Thus, Britain and the rest of Europe became completely dependent upon Germany for magnesium for which Britain was in a desperate situation on the outbreak of war. When, early in 1941, the British Purchasing Mission tried to buy tetrazene primed ammunition in the United States the sale was prevented by a cartel agreement between a subsidiary of Dupont and a subsidiary of Farben. The indictment further describes how, by means of cartel agreements with the Standard Oil Company of New Jersey, Farben delayed the development and production of buna rubber in the United States until 1940, while at the same time making Germany independent of rubber imports. Farben deliberately evaded its obligations under the agreements, with the result that America entered the war with no adequate rubber supply and, cut off from supplies from the Far East, with no adequate programme for making synthetic rubber. " Only the most drastic steps prevented disaster."


Another aspect of Farben's international activities was the laying in of stocks of critical war materials pending the full production of German synthetics. No other firm in Germany had the necessary international connections or the foreign currency. In 1936, for example, the Standard Oil Company delivered S14,000,000 worth of petrol on an order for $20,000,000.

In June, 1938, with the invasion of Czechoslovakia imminent, Germany was still deficient in tetra-ethyl lead, one of the main essentials of aviation petrol. On Goring's orders Farben arranged to " borrow" 500 tons from the Ethyl Export Corporation of the United States, misrepresenting the purpose of a 'Sloan" that was never returned. In the same way the Trust, at the request of the Reichsbank, used its international credit position to obtain loans of foreign currency; when German needs of foreign exchange became desperate it sold its products at less than cost.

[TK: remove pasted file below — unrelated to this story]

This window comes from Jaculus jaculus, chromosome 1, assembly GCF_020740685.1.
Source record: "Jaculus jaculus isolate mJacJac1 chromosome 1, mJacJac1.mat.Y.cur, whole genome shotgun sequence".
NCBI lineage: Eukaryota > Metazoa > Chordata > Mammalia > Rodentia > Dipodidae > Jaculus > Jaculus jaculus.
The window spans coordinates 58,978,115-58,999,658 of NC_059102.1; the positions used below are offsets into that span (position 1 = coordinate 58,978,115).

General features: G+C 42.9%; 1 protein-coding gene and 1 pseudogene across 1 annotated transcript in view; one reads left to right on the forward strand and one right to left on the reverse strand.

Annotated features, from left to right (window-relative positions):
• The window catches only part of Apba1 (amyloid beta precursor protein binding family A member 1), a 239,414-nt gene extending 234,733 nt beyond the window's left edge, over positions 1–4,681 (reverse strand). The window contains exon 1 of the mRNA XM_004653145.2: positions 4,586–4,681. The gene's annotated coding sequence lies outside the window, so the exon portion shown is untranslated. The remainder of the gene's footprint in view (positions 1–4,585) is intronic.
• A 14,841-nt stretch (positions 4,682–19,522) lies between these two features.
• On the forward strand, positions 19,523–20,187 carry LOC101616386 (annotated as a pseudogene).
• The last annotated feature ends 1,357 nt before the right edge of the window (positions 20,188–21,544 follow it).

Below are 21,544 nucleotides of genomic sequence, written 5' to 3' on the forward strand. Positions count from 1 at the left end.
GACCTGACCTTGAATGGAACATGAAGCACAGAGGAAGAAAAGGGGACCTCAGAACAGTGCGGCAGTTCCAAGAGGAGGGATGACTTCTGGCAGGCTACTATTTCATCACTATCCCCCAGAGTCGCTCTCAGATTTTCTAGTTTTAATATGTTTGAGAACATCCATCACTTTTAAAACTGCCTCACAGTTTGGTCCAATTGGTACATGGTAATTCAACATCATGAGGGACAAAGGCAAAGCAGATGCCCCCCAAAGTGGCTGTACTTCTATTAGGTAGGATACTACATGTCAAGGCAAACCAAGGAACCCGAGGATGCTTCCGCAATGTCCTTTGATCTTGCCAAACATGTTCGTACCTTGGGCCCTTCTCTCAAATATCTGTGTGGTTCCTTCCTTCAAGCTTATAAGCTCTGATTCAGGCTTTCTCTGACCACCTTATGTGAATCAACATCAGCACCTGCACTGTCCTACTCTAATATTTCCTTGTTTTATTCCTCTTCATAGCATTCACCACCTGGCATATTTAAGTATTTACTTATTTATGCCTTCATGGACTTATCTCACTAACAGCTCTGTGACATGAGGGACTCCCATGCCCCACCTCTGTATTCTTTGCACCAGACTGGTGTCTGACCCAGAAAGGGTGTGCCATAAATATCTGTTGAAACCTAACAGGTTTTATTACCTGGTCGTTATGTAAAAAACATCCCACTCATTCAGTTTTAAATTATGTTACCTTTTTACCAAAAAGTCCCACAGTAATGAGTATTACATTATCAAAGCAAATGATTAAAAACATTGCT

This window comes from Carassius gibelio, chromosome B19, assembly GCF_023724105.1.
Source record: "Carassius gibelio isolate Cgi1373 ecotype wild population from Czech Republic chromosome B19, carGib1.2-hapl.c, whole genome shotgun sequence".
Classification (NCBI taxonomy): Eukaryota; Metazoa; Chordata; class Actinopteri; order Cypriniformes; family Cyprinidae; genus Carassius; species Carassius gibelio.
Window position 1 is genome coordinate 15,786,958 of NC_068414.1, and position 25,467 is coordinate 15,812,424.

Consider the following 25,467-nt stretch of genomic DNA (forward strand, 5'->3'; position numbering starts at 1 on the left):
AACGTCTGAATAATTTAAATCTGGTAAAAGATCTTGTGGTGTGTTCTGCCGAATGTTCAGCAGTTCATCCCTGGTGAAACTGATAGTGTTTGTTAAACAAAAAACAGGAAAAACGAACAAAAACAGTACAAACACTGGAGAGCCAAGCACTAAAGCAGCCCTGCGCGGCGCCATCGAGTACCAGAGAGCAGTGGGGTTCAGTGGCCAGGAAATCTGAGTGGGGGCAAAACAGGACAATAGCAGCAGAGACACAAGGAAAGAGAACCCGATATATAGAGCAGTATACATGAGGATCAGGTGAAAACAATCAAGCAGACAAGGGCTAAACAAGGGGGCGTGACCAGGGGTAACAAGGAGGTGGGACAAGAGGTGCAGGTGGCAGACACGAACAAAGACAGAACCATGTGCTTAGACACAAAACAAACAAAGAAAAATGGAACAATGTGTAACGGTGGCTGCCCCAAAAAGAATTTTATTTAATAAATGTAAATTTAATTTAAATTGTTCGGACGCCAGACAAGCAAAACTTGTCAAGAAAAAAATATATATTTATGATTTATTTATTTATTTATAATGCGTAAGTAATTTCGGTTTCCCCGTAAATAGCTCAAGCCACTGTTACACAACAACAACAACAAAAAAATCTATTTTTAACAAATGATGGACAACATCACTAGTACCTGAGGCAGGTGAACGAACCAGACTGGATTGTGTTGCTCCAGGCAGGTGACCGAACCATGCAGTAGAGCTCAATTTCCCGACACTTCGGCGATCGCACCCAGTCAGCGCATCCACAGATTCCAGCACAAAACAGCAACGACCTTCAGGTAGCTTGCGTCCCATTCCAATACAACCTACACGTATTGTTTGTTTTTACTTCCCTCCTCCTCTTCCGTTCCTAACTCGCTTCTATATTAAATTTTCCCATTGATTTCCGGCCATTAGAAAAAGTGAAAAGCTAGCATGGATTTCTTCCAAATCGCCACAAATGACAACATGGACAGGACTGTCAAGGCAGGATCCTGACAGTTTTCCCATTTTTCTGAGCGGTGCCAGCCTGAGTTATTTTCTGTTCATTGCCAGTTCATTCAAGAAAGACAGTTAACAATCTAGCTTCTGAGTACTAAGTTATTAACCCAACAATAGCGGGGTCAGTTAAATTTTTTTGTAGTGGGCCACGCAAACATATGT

From all these international tentacles it was not a far step for the Trust's foreign agents to form the core of Nazi intrigue and espionage throughout the world. Its Berlin office, it is declared, was transformed into the economic intelligence arm of the Wehrmacht, preparing special reports and maps from which the Luftwaffe often selected its targets, and its leading officials abroad were in many instances absorbed into the counter-intelligence branch of the High Command. And as war loomed nearer Farben had its plans ready for protecting its foreign assets in the British Empire, France, and the United States by transferring them to neutral trustees.

The international aspects of the Farben trial may be expected to throw a new and sometimes uneasy light on German preparations for war. We have, for instance, this illuminating statement from one of the accused, Georg von Schnitzler, who directed Farben's sales and commercial activities:- " Even without being directly informed that the Government intended to wage war, it was impossible for officials of 1.G. or any other industrialists to believe that the enormous production of armaments and preparations for war, starting from the coming into power of Hitler, accelerated in 1936, and reaching unbelievable proportions in 1938, could have any other meaning but that Hitler and the Nazi Government intended to wage war.